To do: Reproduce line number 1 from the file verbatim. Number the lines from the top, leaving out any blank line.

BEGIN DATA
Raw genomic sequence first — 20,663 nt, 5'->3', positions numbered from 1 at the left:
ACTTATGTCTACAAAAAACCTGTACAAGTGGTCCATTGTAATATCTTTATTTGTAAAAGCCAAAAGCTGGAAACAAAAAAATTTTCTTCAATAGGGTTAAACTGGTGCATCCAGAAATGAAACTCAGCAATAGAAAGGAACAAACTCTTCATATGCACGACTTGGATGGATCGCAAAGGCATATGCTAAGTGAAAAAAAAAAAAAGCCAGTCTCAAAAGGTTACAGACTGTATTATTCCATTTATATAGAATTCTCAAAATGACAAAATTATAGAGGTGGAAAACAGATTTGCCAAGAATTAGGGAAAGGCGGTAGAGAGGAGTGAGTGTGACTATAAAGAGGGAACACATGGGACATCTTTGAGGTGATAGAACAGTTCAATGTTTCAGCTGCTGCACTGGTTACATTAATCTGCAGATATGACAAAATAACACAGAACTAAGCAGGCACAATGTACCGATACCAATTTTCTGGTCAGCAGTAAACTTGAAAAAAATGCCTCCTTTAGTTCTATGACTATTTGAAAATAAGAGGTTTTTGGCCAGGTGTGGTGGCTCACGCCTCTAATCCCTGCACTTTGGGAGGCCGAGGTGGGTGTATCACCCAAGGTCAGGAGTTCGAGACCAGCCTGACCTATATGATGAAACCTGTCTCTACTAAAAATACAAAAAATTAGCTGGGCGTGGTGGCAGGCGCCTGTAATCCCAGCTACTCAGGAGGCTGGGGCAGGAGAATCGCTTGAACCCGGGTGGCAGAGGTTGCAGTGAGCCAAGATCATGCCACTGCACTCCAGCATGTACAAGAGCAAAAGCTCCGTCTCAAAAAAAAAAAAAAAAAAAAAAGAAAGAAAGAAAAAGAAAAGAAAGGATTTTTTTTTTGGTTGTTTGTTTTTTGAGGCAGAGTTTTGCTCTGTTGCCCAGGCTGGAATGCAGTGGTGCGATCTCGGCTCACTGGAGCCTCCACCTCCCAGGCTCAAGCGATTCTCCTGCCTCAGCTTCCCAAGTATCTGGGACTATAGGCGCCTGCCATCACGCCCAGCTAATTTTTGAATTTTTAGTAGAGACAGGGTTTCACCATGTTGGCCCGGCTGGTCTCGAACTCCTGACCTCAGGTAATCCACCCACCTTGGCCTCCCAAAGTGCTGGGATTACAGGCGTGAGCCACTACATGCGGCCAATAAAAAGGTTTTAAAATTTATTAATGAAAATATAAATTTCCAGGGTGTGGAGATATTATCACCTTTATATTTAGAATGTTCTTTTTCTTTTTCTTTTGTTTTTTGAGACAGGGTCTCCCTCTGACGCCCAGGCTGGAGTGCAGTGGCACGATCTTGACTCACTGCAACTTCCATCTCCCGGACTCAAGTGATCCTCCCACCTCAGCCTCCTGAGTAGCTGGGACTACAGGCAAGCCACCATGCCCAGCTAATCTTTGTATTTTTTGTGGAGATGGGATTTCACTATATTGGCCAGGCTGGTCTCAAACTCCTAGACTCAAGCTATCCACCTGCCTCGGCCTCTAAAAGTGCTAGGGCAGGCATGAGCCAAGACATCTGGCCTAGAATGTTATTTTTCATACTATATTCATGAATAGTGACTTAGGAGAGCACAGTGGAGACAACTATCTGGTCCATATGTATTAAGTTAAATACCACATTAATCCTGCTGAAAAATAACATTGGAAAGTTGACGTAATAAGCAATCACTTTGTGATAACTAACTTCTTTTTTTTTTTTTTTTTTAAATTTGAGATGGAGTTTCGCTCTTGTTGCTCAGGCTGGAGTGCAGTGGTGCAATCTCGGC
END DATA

Raw genomic sequence first — 20,663 nt, 5'->3', positions numbered from 1 at the left: